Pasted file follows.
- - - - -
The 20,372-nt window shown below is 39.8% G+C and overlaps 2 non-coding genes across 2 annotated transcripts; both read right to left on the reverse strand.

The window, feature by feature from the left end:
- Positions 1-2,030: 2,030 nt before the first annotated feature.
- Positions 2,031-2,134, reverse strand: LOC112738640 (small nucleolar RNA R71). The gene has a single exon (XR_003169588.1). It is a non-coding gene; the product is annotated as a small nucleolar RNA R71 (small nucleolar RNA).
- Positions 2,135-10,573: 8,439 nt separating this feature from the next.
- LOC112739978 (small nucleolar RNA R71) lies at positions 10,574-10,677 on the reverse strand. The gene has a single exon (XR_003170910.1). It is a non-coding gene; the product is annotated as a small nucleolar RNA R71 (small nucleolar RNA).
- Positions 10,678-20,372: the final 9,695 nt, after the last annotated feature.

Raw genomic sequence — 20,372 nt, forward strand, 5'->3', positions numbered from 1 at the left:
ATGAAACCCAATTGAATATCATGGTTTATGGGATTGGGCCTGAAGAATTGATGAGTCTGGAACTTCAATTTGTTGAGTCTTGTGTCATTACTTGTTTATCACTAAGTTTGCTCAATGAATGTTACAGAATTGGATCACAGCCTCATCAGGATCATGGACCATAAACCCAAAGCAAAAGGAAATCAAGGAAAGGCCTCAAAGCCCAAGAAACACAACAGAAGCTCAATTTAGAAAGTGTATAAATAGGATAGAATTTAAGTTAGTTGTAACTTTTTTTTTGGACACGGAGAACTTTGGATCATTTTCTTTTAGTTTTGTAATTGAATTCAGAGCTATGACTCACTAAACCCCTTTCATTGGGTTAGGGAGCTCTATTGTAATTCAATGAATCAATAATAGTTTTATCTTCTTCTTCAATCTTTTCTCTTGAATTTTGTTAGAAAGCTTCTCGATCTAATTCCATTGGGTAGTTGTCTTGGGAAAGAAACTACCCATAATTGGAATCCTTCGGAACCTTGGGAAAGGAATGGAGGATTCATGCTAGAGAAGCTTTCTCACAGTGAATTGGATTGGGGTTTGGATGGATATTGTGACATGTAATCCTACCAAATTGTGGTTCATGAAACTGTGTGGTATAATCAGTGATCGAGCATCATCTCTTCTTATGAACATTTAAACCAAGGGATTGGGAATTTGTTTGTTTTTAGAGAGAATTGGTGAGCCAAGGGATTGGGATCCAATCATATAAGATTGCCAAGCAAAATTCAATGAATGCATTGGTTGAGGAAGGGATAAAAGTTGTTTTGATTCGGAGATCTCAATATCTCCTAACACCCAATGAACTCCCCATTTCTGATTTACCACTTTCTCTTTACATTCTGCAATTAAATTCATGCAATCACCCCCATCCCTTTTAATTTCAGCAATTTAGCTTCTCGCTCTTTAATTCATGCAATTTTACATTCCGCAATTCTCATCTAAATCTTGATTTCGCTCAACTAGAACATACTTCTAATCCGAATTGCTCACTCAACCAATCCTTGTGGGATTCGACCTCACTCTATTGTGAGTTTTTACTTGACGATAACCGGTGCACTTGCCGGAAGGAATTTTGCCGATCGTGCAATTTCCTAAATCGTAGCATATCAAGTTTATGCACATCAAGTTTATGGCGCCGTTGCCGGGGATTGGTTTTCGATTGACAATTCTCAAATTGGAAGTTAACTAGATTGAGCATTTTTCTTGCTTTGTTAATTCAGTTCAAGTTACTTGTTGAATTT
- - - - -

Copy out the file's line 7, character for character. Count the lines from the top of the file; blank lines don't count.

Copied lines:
- Positions 10,678-20,372: the final 9,695 nt, after the last annotated feature.